Think about it. From the time we can walk & talk, we’re basically programmed to ask the question: “When will I achieve my goal?”
When we are kids, we are told that if we clean our room and take out the trash every day, we will get our allowance at the end of the week.
When we are in high school, we are told that if we do this homework, study that lesson, and show up to class, we will get a good grade at the end of the semester.
When we are in college, we are told that if we take this many units and get this grade, we will get a college degree in four years.
And guess what, they were telling the truth!
The problem is… the real world doesn’t work like that.
I get asked this question all the time by the poeple who follow me online. And the only reason I know the answer is because I used to ask the question myself.
In fact, I used to start my goal planning with this question in mind.
I’d say to myself, “Okay, I want to achieve my goal in three months so I’m going to do X, Y, and Z. Then, in three months, I’ll be sexy, rich, and successful!”
So, I'd do X, Y, and Z...
And almost without fail, three months would pass and at best I’d be a little bit sexier, a tiny bit richer, and minutely more successful. Which, as I'm sure you can relate, led to me being a whole lot more discouraged.
I didn’t understand it at first.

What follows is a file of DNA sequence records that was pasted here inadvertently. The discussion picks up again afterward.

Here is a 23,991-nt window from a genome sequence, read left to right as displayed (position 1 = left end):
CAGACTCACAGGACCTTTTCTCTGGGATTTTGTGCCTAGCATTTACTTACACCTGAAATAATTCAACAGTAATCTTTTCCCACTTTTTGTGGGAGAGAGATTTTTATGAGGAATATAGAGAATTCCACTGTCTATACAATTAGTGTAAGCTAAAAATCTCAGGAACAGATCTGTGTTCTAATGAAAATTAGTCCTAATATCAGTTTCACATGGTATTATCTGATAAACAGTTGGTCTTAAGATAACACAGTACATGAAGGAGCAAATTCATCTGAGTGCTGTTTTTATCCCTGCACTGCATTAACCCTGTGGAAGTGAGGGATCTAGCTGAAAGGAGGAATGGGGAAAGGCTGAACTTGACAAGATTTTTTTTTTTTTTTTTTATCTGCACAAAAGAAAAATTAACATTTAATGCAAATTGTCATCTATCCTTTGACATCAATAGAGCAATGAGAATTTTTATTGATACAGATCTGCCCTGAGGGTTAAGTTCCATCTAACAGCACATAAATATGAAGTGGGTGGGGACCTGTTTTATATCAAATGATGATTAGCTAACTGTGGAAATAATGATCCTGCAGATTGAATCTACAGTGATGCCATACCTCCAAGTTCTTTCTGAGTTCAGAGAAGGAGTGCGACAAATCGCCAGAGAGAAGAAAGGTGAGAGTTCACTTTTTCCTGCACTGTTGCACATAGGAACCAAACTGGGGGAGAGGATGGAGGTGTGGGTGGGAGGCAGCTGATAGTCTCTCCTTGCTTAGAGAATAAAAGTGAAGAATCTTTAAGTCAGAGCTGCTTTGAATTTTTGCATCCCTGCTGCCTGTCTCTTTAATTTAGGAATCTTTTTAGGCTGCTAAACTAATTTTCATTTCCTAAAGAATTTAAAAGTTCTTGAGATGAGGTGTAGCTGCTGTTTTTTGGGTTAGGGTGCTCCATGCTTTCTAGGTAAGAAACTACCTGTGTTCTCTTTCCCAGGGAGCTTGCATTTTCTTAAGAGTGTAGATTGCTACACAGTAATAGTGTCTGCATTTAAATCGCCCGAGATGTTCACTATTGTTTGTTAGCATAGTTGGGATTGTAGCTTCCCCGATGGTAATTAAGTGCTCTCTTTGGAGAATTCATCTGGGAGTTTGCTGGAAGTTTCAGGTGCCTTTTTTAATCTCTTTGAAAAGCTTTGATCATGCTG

I thought I was doing everything right.
Checking off the boxes, following the prescribed “curriculums”… but I still hadn’t achieved my goal.
Truth be told, this hit me really hard for the exact reason I explained in the intro.
When I was a kid, I did my chores every day and got my allowance at the end of the week. In high school, I did my homework and studied, and got good grades every semester. In college, I took the right number of units and passed my classes, and got my college degree in four years (when I was just 20 years old)!
So, why wasn’t I meeting my scheduled timeline now that I was in the real world?!
Growing up and in school, life is as structured as it will ever get. If you do X and Y, then you get Z. It’s a simple math equation.
But when you get to the real world, the equation is crazy complex.
a + b = c
The Real World:
In the real world, there are far more variables at play, and most of them are out of your control. Take exercise, for instance (and, by the way, this is especially true after you hit your thirties)…
Two people can do the same exact exercise and eat the same exact food and end up with completely different results. Even if you compare two men with the same height and build and physical abilities, they’ll still get different results!
That’s because their bodies are incredibly complex machines with variations down to the genes in their DNA.
I’ll stop with the academic analogies now but hopefully, you get the point: Stop trying to figure out when you will achieve your goal. There are just too many variables to work with.
Instead of trying to determine the exact timeline, try to identify the variables (aka HABITS) you can control. Understand that if you do them, then you'll get what you're looking for (or maybe even better than you're looking for), whenever it's supposed to happen.
When the real world slapped me in the face, I took a closer look at what I did growing up. And I had a EUREKA moment. A total eyes-popping, hands-in-the-air, why-didn’t-I-ever-realize-this-before-moment…
I realized that I had been focusing on the end result, not the process.
I had been focusing on the fact that I got my allowance every seven days, good grades every semester, and a college degree in four years.
This makes sense because growing up, the exact date the outcome/reward is supposed to happen is laid out in front of us clear as day.